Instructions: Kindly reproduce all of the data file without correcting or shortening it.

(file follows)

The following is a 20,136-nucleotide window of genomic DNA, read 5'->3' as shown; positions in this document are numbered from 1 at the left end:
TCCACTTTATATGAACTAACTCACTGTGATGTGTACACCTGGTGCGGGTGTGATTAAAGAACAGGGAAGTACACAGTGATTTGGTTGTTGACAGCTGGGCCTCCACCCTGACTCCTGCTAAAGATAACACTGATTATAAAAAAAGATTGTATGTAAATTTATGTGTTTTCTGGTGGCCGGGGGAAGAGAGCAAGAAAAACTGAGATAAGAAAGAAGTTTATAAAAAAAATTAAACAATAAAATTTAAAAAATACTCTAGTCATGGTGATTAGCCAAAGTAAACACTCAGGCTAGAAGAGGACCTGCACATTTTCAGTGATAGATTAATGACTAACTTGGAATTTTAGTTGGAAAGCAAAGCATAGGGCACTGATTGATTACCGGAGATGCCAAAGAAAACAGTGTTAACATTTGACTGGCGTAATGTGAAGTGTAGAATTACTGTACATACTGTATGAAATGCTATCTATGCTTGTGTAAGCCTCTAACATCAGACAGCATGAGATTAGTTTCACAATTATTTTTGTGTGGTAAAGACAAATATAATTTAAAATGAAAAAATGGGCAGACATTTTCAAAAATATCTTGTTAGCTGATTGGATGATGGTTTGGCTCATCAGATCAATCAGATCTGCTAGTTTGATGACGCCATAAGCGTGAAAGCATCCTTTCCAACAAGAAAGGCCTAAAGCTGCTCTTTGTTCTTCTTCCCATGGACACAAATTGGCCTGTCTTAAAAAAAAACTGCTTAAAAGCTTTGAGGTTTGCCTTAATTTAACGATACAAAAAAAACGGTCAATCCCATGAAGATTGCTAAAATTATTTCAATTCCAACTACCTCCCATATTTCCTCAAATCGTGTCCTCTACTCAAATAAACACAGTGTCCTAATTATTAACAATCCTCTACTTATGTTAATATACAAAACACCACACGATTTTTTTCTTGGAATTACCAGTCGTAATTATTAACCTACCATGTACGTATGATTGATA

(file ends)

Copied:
The following is a 20,136-nucleotide window of genomic DNA, read 5'->3' as shown; positions in this document are numbered from 1 at the left end:
TCCACTTTATATGAACTAACTCACTGTGATGTGTACACCTGGTGCGGGTGTGATTAAAGAACAGGGAAGTACACAGTGATTTGGTTGTTGACAGCTGGGCCTCCACCCTGACTCCTGCTAAAGATAACACTGATTATAAAAAAAGATTGTATGTAAATTTATGTGTTTTCTGGTGGCCGGGGGAAGAGAGCAAGAAAAACTGAGATAAGAAAGAAGTTTATAAAAAAAATTAAACAATAAAATTTAAAAAATACTCTAGTCATGGTGATTAGCCAAAGTAAACACTCAGGCTAGAAGAGGACCTGCACATTTTCAGTGATAGATTAATGACTAACTTGGAATTTTAGTTGGAAAGCAAAGCATAGGGCACTGATTGATTACCGGAGATGCCAAAGAAAACAGTGTTAACATTTGACTGGCGTAATGTGAAGTGTAGAATTACTGTACATACTGTATGAAATGCTATCTATGCTTGTGTAAGCCTCTAACATCAGACAGCATGAGATTAGTTTCACAATTATTTTTGTGTGGTAAAGACAAATATAATTTAAAATGAAAAAATGGGCAGACATTTTCAAAAATATCTTGTTAGCTGATTGGATGATGGTTTGGCTCATCAGATCAATCAGATCTGCTAGTTTGATGACGCCATAAGCGTGAAAGCATCCTTTCCAACAAGAAAGGCCTAAAGCTGCTCTTTGTTCTTCTTCCCATGGACACAAATTGGCCTGTCTTAAAAAAAAACTGCTTAAAAGCTTTGAGGTTTGCCTTAATTTAACGATACAAAAAAAACGGTCAATCCCATGAAGATTGCTAAAATTATTTCAATTCCAACTACCTCCCATATTTCCTCAAATCGTGTCCTCTACTCAAATAAACACAGTGTCCTAATTATTAACAATCCTCTACTTATGTTAATATACAAAACACCACACGATTTTTTTCTTGGAATTACCAGTCGTAATTATTAACCTACCATGTACGTATGATTGATA